LTRJ Note: Lighthouse Trails author and Canadian Cree Nanci Des Gerlaise writes about the Canadian “residential schools” (whose mother grew up in one) in her apologetics biography, Muddy Waters: An Insider’s View of North American Native Spirituality. (See photo credits below.)
Religion News Service
A slew of church burnings across western Canada have left six churches on First Nations land badly damaged or destroyed as of Tuesday (June 29). Four of the churches are within an hour’s drive of one another in southeastern British Columbia.
The burnings come at a time when Canada is reckoning with the recent discoveries of unmarked graves on the sites of former boarding schools for Indigenous children — many of which were run by churches [the majority Catholic schools]. The remains of nearly 1,000 bodies have been found so far, most of them Indigenous children.
Chief Keith Crow of the Lower Similkameen Indian Band said his grandmother and her sisters were at one of the schools where remains were discovered. Click here to continue reading.
Photo credits: (top): Portrait of Native students at St. Paul’s Indian Industrial School, Middlechurch, Manitoba, 1934; used with permission from Library and Archives Canada, item number P-182251, Mikan number 3354514; (bottom): Aboriginal children in class at the Roman Catholic-run Fort George Catholic Indian Residential School, Fort George, Quebec, 1939, used with permission by Archives Deschâtelets,
Excerpt from Muddy Waters regarding her mother:
Mama was a gentle, soft-spoken, kind, and loving lady. She was very pretty and tall, and she had black hair and brown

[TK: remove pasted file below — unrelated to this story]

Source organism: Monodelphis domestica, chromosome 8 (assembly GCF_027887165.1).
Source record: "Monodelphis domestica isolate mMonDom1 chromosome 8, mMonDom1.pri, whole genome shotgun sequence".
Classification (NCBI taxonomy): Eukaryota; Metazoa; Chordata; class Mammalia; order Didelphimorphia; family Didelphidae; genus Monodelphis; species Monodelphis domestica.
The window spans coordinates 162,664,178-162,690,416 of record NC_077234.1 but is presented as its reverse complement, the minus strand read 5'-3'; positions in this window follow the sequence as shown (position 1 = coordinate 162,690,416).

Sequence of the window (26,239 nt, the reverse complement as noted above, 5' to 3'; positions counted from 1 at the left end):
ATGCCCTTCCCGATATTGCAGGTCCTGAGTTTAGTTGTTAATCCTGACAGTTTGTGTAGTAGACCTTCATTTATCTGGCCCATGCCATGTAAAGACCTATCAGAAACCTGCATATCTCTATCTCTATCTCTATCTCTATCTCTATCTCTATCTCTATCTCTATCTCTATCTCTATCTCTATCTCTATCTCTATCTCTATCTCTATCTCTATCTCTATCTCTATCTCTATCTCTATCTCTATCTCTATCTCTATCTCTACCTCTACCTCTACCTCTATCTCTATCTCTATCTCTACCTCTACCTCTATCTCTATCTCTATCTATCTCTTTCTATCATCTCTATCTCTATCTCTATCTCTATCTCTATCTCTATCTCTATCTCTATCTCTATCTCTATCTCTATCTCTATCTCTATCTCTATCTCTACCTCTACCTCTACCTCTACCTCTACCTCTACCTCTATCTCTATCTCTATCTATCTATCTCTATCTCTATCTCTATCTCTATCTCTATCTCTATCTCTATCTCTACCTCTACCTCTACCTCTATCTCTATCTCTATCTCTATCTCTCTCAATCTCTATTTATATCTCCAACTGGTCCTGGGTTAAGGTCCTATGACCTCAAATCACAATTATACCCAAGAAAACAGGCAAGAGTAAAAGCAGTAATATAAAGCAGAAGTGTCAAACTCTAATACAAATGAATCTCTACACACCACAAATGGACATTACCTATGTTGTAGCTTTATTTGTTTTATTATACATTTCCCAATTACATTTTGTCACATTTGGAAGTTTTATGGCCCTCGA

eyes. She was always concerned for our health and well-being. She had a special place for us in her heart, and it was very unfortunate that she passed on at an early age. It was a devastating blow, for she was the glue of love that bonded our family. I thank the Lord that her legacy lived on in each of us for, after mourning her passing, we stayed glued together, in spite of being sick with grief for the first couple of years.
Mama was a residential school survivor, but she never mentioned the school she attended. Many aboriginal children did not mention these schools, nor did they discuss what happened in their formative years. It was not until some residential school survivors stepped forward and broke the code of silence that we began to hear of the atrocities suffered at the hands of their schoolteachers, often priests and nuns. The majority of children in the Canadian residential schools and the U.S. boarding schools suffered abuse, either physical, emotional, sexual or all three. The effects of such abuse were far-reaching and lasting:
The unresolved trauma of Aboriginal people who experienced or witnessed physical or sexual abuse in the residential school system is passed on from generation to generation. The ongoing cycle of intergenerational abuse in Aboriginal communities is the legacy of physical and sexual abuse in residential schools.1
Nevertheless, although Mama had her own scars to bear from her childhood, she was a loving and devoted mother to her children.
Endnote: 1. “Intergenerational Impacts” (Legacy of Hope Foundation, Ottawa, ON: http://www.wherearethechildren.ca/en/exhibit/impacts.html)